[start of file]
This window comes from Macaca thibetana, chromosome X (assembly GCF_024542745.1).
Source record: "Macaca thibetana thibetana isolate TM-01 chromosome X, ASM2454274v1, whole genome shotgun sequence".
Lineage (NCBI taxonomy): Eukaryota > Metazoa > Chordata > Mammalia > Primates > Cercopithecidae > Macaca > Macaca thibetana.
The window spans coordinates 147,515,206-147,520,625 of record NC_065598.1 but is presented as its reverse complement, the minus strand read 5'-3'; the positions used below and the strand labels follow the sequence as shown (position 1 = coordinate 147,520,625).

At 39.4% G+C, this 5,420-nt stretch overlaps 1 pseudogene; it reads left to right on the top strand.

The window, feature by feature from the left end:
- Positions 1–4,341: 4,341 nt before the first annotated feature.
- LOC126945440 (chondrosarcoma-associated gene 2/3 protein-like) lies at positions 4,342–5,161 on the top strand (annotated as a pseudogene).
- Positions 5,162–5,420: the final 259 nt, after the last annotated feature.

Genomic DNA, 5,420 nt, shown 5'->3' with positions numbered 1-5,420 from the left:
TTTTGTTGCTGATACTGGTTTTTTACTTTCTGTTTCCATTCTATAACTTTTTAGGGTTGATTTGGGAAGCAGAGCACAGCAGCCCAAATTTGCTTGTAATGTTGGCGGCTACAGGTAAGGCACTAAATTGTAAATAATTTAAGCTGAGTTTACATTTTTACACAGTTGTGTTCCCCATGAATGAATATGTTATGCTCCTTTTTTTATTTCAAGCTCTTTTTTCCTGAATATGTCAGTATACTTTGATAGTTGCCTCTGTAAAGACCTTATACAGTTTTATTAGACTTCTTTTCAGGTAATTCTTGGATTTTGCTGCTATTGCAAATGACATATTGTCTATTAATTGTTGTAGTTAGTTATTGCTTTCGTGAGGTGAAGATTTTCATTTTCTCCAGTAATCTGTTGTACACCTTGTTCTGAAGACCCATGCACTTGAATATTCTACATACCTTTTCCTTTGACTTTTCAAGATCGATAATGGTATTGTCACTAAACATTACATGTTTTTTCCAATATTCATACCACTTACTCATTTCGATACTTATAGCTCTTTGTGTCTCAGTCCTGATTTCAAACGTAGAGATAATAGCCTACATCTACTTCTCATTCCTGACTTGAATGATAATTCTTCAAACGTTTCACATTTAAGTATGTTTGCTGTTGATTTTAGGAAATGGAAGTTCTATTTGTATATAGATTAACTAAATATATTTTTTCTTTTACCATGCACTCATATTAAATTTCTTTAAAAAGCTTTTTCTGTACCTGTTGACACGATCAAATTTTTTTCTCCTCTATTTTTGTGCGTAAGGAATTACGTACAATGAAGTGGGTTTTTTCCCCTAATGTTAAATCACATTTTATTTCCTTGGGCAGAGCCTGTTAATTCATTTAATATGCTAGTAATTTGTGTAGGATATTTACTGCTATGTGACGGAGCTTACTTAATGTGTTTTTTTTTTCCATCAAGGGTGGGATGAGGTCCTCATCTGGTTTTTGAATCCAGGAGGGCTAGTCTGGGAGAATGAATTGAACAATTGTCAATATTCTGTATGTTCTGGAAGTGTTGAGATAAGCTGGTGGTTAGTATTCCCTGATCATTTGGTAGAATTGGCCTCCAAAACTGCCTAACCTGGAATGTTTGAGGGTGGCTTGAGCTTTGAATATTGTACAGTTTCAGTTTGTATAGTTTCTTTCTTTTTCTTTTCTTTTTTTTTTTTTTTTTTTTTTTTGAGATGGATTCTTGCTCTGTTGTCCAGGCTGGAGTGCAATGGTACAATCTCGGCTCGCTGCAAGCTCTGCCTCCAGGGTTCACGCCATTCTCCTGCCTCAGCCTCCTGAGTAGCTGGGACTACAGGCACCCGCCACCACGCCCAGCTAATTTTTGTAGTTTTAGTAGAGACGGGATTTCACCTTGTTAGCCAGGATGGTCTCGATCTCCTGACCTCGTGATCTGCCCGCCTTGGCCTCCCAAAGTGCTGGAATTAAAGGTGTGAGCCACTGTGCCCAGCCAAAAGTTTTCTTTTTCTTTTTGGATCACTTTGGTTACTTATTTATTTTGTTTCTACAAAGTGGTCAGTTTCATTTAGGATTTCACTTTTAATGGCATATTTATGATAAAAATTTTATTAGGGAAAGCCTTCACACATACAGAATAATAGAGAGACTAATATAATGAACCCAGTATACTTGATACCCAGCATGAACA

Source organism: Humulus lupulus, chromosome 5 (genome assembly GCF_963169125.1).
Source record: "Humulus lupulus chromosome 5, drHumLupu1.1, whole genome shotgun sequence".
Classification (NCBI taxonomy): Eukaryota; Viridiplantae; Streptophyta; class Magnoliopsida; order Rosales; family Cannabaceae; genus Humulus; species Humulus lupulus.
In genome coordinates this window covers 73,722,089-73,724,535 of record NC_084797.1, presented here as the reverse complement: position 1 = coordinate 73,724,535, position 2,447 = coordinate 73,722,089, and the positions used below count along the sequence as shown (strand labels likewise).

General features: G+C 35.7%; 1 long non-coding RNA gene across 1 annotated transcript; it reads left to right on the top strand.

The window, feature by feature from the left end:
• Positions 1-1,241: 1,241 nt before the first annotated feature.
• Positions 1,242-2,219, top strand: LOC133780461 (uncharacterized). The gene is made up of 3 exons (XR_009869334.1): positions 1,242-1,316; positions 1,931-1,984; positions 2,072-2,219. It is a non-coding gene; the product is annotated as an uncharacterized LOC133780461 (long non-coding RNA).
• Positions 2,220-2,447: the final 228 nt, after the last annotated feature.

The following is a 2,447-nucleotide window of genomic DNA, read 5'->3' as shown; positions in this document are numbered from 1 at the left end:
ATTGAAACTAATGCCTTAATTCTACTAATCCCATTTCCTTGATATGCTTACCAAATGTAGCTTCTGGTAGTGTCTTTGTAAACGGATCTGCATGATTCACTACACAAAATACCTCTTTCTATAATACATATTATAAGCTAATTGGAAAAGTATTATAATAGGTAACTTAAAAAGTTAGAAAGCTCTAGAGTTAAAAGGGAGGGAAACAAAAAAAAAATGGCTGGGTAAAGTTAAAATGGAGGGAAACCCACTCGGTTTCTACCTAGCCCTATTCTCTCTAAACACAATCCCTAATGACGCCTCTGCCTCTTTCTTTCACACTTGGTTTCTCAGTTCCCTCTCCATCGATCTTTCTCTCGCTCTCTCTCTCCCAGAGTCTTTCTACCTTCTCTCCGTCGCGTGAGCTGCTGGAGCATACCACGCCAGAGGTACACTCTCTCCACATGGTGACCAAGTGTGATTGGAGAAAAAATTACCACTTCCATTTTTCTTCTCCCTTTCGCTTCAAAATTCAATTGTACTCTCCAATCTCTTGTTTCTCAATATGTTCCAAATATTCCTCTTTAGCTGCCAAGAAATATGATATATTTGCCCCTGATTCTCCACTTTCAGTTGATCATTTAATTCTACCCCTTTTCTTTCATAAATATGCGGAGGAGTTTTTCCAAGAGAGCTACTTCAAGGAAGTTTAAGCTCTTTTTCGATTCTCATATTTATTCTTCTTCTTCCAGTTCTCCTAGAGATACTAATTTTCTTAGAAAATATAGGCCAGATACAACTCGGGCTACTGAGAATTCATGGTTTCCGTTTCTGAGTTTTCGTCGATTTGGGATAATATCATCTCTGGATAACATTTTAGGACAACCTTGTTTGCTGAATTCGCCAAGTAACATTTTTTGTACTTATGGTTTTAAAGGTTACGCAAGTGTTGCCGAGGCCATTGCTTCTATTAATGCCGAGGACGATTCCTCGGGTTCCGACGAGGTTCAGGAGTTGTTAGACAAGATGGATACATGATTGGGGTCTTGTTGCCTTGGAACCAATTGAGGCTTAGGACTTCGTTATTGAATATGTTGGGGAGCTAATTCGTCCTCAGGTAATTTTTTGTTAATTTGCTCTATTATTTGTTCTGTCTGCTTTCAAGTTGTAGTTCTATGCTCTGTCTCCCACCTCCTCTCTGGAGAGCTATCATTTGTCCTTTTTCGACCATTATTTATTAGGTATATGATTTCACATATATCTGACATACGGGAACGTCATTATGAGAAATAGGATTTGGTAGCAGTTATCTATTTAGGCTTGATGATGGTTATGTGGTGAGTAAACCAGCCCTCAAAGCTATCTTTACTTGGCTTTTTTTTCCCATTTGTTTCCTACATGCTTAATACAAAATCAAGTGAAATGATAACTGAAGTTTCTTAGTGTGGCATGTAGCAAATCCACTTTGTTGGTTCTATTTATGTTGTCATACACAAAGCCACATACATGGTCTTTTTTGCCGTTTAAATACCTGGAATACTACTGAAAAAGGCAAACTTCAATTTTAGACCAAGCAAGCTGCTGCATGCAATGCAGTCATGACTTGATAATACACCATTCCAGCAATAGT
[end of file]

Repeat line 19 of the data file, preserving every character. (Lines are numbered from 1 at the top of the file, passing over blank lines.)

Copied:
• Positions 1,242-2,219, top strand: LOC133780461 (uncharacterized). The gene is made up of 3 exons (XR_009869334.1): positions 1,242-1,316; positions 1,931-1,984; positions 2,072-2,219. It is a non-coding gene; the product is annotated as an uncharacterized LOC133780461 (long non-coding RNA).